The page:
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Old September 13th, 2010, 03:00 AM   #121
Fargo Wolf
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why would you even post that here ? Only a Sick person posts that kind of stuff or even films it
At least it only showed ass wipe. He COULD hav actually taken a s**t and got that on camera as well...

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Originally Posted by ♪♫ ♪ ♫ CiNnAmOn ♪♫ ♫ View Post
I don't think it's that much of a problem, as long as people don't use the bathrooms in stations; shit is an organic thing that disappears quickly and is good for the environment!
While fecal matter isn't a problem when the train is moving at speed, asswipe is. It doesn't break down right away and when the wind blows, it just adds to the litter problem.
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This is the funniest thread I've found so far.
THIS!!!!

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I've always thought how unpleasant it must be to be a track worker who has to see and have contact with tracks caked in human waste. I'm surprised that various trade unions have not organised strikes in protest at the situation.
It's only at lower speeds that that is a problem where closed toilets are not in use. Track workers know not to walk where the toilets discharge, usually along the edge of the tracks.

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While the railways are already, as you say, tackling this issue with the gradual replacement of 'old' trains with rolling stock with retention toilets, I do wonder why it has taken so long to get to this stage, given that I'd imagine that retention toilets have been around for decades.

Have they been around for decades?
Cost is the main reason. There's the cost of installing them on existing equipment. Then there's the cost of having to pump out closed toilets, as companies must be contracted at various locations to do this.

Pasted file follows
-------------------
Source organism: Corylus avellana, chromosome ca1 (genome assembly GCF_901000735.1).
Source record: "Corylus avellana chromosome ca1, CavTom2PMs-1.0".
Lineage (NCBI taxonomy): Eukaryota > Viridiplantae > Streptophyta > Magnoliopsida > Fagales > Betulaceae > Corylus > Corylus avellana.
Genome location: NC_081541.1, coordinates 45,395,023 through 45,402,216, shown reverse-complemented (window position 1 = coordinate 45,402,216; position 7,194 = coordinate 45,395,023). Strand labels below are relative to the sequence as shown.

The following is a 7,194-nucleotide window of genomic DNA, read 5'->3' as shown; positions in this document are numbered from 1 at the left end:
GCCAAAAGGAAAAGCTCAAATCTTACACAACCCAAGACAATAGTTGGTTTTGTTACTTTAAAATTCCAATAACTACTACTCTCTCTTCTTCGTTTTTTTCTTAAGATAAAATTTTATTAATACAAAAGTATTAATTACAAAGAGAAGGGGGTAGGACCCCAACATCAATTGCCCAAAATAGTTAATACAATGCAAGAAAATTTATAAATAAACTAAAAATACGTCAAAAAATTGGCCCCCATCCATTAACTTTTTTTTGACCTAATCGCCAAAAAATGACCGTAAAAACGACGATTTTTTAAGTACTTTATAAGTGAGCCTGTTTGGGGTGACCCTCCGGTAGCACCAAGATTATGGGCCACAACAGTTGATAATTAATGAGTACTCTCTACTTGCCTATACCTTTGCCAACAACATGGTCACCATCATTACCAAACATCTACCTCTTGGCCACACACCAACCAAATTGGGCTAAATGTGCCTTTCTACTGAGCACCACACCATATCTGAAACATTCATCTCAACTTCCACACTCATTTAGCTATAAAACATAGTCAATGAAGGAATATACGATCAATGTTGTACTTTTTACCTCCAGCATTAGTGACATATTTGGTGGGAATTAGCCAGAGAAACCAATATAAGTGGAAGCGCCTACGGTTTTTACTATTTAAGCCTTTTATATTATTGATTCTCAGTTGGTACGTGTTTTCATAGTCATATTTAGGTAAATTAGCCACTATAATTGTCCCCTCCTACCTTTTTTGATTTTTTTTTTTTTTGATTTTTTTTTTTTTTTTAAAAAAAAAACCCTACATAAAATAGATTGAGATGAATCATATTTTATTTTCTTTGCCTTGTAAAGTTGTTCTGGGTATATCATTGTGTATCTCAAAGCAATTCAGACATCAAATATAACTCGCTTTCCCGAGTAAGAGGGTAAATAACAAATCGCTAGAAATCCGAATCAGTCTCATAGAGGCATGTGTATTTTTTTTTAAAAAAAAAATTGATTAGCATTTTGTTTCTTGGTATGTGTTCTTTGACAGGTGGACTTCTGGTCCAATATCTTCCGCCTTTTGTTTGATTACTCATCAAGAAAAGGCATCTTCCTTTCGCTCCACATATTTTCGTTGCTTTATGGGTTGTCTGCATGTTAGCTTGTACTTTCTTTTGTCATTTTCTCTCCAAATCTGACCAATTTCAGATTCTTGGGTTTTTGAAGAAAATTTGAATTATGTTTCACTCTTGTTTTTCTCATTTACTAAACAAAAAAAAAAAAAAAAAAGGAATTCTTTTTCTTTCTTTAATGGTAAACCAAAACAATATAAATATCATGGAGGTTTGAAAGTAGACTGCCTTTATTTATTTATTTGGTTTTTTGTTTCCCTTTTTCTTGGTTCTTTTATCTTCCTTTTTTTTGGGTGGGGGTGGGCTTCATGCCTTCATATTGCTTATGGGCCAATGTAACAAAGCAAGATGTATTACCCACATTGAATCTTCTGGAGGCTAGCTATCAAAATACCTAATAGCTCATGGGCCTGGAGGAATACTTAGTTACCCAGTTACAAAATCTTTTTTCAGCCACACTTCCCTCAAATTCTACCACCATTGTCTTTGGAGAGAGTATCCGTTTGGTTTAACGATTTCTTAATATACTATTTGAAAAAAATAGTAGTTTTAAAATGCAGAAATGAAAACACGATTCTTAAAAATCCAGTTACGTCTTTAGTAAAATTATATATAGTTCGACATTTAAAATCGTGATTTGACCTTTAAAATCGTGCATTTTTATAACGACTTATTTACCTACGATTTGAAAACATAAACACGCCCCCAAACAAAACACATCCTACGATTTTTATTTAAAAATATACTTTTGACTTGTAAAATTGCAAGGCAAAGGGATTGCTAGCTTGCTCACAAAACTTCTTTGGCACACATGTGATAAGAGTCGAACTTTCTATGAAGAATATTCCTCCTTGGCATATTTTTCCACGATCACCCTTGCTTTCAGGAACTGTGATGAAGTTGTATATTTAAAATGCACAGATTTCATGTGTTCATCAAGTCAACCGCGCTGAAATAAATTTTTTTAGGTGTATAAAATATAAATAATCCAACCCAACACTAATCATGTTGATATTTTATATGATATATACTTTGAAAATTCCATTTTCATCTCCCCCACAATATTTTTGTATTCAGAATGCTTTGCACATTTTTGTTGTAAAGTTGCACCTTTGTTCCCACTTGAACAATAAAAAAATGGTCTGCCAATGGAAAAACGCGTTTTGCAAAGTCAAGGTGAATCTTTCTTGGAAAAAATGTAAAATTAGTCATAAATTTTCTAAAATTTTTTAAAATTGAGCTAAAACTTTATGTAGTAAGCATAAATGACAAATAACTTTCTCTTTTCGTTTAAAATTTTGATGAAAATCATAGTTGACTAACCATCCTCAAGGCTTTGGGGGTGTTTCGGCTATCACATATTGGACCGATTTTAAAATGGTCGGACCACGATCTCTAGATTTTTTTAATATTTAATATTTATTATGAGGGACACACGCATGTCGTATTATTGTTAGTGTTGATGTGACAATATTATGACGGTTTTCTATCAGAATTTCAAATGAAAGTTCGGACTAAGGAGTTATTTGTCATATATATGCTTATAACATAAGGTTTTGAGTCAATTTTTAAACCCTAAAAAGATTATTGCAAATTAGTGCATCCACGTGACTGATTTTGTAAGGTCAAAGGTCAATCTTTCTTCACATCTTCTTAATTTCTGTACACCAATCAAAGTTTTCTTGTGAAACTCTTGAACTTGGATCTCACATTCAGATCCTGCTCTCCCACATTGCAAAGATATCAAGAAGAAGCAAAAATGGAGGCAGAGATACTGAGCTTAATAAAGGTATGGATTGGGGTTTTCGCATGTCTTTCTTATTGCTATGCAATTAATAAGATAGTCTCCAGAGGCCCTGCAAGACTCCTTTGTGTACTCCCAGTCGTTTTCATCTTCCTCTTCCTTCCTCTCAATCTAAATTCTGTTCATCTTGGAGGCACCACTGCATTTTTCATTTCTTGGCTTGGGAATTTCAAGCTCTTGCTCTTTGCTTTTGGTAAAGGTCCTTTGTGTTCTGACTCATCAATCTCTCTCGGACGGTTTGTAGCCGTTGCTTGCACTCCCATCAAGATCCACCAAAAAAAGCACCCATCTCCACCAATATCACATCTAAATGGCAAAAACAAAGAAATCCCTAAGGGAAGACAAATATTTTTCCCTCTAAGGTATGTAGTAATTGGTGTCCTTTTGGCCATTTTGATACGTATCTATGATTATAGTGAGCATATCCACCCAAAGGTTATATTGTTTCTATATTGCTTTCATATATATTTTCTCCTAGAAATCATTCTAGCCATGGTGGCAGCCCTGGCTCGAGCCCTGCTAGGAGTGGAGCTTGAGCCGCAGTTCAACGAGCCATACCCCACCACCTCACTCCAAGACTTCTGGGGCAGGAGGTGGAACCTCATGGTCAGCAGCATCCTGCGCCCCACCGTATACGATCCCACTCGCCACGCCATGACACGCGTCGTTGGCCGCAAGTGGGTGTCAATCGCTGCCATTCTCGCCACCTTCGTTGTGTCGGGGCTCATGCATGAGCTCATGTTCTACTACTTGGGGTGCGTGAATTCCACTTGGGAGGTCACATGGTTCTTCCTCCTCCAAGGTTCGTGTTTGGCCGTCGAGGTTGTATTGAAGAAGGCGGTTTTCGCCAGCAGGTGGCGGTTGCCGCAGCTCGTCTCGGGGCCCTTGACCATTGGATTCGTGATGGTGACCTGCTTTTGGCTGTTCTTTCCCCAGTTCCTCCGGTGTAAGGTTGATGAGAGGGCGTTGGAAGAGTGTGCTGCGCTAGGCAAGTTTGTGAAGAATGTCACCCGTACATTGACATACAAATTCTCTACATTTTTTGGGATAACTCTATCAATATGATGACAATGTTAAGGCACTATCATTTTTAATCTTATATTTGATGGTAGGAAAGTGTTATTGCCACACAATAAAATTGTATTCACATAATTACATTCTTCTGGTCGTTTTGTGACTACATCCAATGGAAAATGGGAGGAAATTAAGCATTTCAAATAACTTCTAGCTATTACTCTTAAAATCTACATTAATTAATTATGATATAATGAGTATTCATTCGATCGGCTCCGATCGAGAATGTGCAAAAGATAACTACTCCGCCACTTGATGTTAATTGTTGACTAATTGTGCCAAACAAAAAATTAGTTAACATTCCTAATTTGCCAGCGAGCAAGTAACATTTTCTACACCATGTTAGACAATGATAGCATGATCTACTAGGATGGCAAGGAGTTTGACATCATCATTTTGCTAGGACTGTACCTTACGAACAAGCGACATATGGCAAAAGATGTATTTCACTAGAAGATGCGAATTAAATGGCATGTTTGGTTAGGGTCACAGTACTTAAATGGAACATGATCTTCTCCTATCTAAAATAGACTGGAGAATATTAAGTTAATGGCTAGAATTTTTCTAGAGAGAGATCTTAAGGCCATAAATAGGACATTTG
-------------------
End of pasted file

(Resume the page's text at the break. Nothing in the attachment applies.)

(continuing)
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Paying toilets are one reason of the bad smell around stations...
To quote Burt Reynolds in Smokey and the Bandit: "Slide under"
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Old September 13th, 2010, 06:03 AM   #122
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Cost is the main reason. There's the cost of installing them on existing equipment. Then there's the cost of having to pump out closed toilets, as companies must be contracted at various locations to do this.
Outhouses are far less expensive then sewage systems in cities. Why don't you still use them? Why families in the 10's and 20's spend a lot of money getting rid of them?

Closed toilets surely take away some fleet schedule flexibility of railways: they can't just run a train all day long wherever they want. Instead, they need to make sure services being or end in stations fit with equipment to drain the waste compartments (instead of just having a bunch of cleaning crews going inside with mopers and detergent and brushes).
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Old September 13th, 2010, 06:56 AM   #123
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Outhouses are far less expensive then sewage systems in cities. Why don't you still use them? Why families in the 10's and 20's spend a lot of money getting rid of them?
I remember learning how the government in my country passed a law after WW II making the installation of bathrooms mandatory... Seems that people did need a bit of pushing.

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Closed toilets surely take away some fleet schedule flexibility of railways: they can't just run a train all day long wherever they want. Instead, they need to make sure services being or end in stations fit with equipment to drain the waste compartments (instead of just having a bunch of cleaning crews going inside with mopers and detergent and brushes).
Indeed, but a properly run railway has no problem with that. SBB knows where each of it's vehicles is going to be every moment of the day months in advance.
As I'll repeat aging: The issue you're making such a fuss about is mostly a non issue. It's really not a big deal, and it's going away anyway.
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Old July 29th, 2012, 01:09 PM   #124
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I can clearly say that swedish trains as the X2000 has the most spacious toilets.

The CNL night trains & TGV -toilets are very small.
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Old September 4th, 2013, 04:10 PM   #125
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The squat toilet's come far, eh?
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Old January 28th, 2015, 01:02 AM   #126
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Old January 29th, 2015, 01:27 AM   #127
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If you're actually interested in technology of train toilets, there is a video of Swiss Federal Railway SBB CFF FFS showing some detailed aspects.

Most of the modern trains are equipped with so called bio-reactors, which only have to be emptied every 60 to 120 days, compared to 3 to 5 days for a simple tank. These bio-reactors are working in a similar way to a wastewater treatment plant, the cleaned liquids are released to the tracks.

See from 3:50 (only in German)

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